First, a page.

4. Daytime Sleep: This is very important as adequate age-appropriate naps will reduce the chances of overtiredness. An overtired baby will most definitely struggle to fall asleep and stay asleep so getting daytime sleep right can be a game changer and improve nighttime sleep significantly. Aim for two naps a day, each 1-2 hours long.
  5. Nap Transition: If your little one has not yet transitioned from 3 to 2 naps… they will do so very soon. Be flexible during this time and try to avoid your little one becoming overtired. Take a look at our post on how to handle nap transitions: Mastering The 3 To 2 Nap Transtition Effortlessly 

Can You Sleep Train During The 9-Month Sleep Regression?

At 9 months old, your baby may experience a sleep regression which is characterized by more frequent wakenings, resistance to nap, and increased fussiness and clinginess. 

However, the good news is that YES, you can still sleep train during the 9-month sleep regression.

However this doesn’t mean you need to put sleep training on hold, but it’s essential to adjust your approach and to be kind.

When To Seek Medical Advice

At any point in your little one’s development if you have concerns you should seek medical advice to put your mind at rest. 

And it’s even more important to seek medical advice if you suspect your baby’s sleep patterns are out of whack.

They are best qualified to assess if your baby’s sleep patterns are a sign of underlying issues and whether sleep training is appropriate.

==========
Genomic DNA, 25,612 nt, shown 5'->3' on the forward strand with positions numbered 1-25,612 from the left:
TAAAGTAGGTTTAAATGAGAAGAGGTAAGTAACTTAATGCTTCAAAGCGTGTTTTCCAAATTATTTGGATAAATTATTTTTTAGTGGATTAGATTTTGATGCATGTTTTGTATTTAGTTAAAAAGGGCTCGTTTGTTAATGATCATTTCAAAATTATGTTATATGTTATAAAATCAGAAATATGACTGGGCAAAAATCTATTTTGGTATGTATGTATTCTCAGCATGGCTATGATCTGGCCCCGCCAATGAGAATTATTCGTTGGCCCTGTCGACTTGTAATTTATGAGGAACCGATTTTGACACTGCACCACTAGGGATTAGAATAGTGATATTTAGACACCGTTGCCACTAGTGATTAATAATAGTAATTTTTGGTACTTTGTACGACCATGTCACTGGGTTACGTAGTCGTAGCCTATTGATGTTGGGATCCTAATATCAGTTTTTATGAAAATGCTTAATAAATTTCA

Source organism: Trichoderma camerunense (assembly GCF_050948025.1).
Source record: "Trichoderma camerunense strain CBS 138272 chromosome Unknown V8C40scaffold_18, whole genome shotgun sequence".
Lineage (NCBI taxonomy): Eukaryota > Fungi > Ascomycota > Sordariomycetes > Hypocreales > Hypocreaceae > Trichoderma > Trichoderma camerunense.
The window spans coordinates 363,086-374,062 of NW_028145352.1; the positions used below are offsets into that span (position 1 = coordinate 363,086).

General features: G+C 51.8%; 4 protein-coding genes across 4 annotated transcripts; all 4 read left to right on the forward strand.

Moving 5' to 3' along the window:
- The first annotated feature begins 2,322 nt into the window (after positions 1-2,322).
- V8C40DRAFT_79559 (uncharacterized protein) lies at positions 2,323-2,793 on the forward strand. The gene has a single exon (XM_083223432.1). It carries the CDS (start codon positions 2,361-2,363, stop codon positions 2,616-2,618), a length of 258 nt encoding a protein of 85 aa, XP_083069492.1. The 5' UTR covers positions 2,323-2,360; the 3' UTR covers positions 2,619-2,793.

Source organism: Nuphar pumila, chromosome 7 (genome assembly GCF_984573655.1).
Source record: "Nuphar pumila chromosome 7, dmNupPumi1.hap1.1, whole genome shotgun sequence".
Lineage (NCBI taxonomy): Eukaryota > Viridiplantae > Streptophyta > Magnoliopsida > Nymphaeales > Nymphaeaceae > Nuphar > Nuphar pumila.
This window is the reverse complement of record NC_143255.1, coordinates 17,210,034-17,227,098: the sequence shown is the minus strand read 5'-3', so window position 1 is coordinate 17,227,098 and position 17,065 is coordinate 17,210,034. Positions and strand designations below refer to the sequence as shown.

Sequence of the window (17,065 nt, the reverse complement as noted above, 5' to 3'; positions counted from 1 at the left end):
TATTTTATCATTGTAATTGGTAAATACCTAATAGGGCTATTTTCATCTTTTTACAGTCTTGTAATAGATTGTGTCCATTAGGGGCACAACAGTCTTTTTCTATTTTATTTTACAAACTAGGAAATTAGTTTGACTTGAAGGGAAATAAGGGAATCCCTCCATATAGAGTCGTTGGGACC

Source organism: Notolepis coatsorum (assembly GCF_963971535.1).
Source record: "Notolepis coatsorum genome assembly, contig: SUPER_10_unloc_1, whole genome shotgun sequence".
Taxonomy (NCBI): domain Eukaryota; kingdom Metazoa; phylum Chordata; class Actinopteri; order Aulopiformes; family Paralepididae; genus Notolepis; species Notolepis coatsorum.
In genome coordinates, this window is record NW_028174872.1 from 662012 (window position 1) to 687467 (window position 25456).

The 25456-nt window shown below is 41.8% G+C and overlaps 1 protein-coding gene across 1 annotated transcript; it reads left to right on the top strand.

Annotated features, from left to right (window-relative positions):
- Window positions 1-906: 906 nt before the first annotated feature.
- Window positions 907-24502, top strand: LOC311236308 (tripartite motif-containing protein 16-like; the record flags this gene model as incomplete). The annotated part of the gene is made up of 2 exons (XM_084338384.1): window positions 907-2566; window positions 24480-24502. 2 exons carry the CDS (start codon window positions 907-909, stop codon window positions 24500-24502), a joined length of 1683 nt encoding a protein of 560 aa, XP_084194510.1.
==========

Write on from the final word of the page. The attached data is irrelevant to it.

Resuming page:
Things to watch out for include:

Remember that occasional wakefulness is normal, but persistent sleep difficulties are definitely worth a professional’s attention.

Milestones, growth, and development are always intertwined with sleep. If your child is not making expected progress, a medical professional should evaluate them. 

Your pediatrician can also offer guidance tailored specifically to your baby’s needs and most importantly they can verify whether your baby is on track with growth and development milestones. 

Remember, seeking advice is a proactive step in ensuring your child’s well-being. If you have any doubts about your infant’s health or sleep habits, don’t hesitate to reach out to a healthcare provider. 

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Frequently Asked Questions About Sleep Training 9-Month-Old Babies

Looking for more information about sleep training a 9-month-old? Have a specific question you’d like to ask? 

Here are the most common questions asked about sleep training a 9-month-old baby you need to know the answers to.